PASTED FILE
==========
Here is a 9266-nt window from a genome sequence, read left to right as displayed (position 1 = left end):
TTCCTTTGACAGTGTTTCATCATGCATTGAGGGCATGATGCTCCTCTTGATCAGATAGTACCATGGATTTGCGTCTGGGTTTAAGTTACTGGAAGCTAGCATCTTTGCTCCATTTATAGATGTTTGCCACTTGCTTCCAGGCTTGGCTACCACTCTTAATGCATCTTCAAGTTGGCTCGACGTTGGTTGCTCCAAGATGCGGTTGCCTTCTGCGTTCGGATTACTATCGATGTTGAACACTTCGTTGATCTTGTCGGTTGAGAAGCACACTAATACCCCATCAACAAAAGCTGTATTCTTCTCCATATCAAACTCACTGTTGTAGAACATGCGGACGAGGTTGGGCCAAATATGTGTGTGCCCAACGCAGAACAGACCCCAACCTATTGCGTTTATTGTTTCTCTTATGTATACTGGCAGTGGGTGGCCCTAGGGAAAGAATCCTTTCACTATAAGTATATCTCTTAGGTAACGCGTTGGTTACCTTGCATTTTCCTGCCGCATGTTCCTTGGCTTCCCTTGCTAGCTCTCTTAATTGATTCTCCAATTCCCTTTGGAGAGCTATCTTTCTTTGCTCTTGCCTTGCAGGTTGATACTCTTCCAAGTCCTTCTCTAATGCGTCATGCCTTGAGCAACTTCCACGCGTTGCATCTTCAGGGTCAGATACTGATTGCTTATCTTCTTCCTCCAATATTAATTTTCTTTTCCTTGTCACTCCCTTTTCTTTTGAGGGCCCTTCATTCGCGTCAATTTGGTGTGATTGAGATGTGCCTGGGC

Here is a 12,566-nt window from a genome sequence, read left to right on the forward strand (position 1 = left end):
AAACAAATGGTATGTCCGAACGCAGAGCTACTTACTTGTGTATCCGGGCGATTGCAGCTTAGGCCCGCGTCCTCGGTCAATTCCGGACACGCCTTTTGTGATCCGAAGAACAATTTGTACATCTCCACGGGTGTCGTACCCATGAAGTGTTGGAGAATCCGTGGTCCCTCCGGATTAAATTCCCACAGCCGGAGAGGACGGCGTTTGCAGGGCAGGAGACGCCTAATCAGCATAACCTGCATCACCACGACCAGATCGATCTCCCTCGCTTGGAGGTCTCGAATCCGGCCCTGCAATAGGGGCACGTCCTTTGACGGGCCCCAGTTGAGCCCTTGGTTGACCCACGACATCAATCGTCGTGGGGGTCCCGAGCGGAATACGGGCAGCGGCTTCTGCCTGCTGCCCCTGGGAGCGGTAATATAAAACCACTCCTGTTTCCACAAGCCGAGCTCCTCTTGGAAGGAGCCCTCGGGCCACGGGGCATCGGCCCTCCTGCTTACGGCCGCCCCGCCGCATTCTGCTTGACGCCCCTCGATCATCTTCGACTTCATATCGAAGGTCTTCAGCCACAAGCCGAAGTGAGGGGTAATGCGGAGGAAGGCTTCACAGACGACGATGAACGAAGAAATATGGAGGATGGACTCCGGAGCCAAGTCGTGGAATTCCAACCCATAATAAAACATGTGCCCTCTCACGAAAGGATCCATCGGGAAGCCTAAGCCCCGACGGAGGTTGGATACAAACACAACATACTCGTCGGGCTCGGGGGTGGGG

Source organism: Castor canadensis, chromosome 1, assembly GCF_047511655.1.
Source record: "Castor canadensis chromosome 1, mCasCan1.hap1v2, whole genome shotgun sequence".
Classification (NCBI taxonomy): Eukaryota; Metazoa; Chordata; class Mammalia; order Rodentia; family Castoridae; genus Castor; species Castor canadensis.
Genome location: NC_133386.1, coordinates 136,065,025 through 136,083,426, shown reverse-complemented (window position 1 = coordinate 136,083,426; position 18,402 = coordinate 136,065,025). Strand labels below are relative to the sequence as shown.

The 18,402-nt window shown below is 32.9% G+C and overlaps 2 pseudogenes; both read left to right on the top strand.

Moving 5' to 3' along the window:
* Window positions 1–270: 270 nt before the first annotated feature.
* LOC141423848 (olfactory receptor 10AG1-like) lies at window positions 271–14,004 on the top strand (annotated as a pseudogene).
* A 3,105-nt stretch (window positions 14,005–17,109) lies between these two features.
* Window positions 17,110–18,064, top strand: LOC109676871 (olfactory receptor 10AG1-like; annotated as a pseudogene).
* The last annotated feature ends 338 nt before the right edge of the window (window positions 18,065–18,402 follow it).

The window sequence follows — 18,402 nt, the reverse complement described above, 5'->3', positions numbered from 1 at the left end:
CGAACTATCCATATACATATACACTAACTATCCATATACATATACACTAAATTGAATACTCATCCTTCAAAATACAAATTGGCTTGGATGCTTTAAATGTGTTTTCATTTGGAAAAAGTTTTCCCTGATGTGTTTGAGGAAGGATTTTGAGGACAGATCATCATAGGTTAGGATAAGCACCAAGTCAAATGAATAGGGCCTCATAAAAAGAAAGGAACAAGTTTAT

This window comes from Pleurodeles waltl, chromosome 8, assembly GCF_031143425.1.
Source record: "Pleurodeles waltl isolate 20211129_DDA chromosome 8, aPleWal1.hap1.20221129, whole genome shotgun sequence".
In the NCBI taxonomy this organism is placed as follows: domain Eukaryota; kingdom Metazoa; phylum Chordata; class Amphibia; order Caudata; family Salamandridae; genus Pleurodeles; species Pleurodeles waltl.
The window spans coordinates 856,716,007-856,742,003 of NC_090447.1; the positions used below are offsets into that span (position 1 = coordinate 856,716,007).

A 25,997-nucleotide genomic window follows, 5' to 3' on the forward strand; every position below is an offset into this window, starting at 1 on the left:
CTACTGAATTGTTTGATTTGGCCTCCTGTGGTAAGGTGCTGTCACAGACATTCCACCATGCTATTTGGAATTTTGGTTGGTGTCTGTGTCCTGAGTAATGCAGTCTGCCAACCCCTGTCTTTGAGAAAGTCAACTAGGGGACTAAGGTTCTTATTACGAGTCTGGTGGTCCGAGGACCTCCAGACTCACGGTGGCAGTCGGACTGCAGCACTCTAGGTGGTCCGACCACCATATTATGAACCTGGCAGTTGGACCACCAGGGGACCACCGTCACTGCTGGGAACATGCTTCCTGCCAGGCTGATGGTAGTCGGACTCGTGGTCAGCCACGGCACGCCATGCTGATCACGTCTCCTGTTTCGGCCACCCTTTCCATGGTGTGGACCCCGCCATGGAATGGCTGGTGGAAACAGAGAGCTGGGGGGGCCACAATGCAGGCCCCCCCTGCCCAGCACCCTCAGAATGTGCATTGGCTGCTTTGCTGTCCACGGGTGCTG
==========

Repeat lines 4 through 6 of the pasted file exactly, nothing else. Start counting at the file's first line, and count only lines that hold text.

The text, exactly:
AAACAAATGGTATGTCCGAACGCAGAGCTACTTACTTGTGTATCCGGGCGATTGCAGCTTAGGCCCGCGTCCTCGGTCAATTCCGGACACGCCTTTTGTGATCCGAAGAACAATTTGTACATCTCCACGGGTGTCGTACCCATGAAGTGTTGGAGAATCCGTGGTCCCTCCGGATTAAATTCCCACAGCCGGAGAGGACGGCGTTTGCAGGGCAGGAGACGCCTAATCAGCATAACCTGCATCACCACGACCAGATCGATCTCCCTCGCTTGGAGGTCTCGAATCCGGCCCTGCAATAGGGGCACGTCCTTTGACGGGCCCCAGTTGAGCCCTTGGTTGACCCACGACATCAATCGTCGTGGGGGTCCCGAGCGGAATACGGGCAGCGGCTTCTGCCTGCTGCCCCTGGGAGCGGTAATATAAAACCACTCCTGTTTCCACAAGCCGAGCTCCTCTTGGAAGGAGCCCTCGGGCCACGGGGCATCGGCCCTCCTGCTTACGGCCGCCCCGCCGCATTCTGCTTGACGCCCCTCGATCATCTTCGACTTCATATCGAAGGTCTTCAGCCACAAGCCGAAGTGAGGGGTAATGCGGAGGAAGGCTTCACAGACGACGATGAACGAAGAAATATGGAGGATGGACTCCGGAGCCAAGTCGTGGAATTCCAACCCATAATAAAACATGTGCCCTCTCACGAAAGGATCCATCGGGAAGCCTAAGCCCCGACGGAGGTTGGATACAAACACAACATACTCGTCGGGCTCGGGGGTGGGG

Source organism: Castor canadensis, chromosome 1, assembly GCF_047511655.1.
Source record: "Castor canadensis chromosome 1, mCasCan1.hap1v2, whole genome shotgun sequence".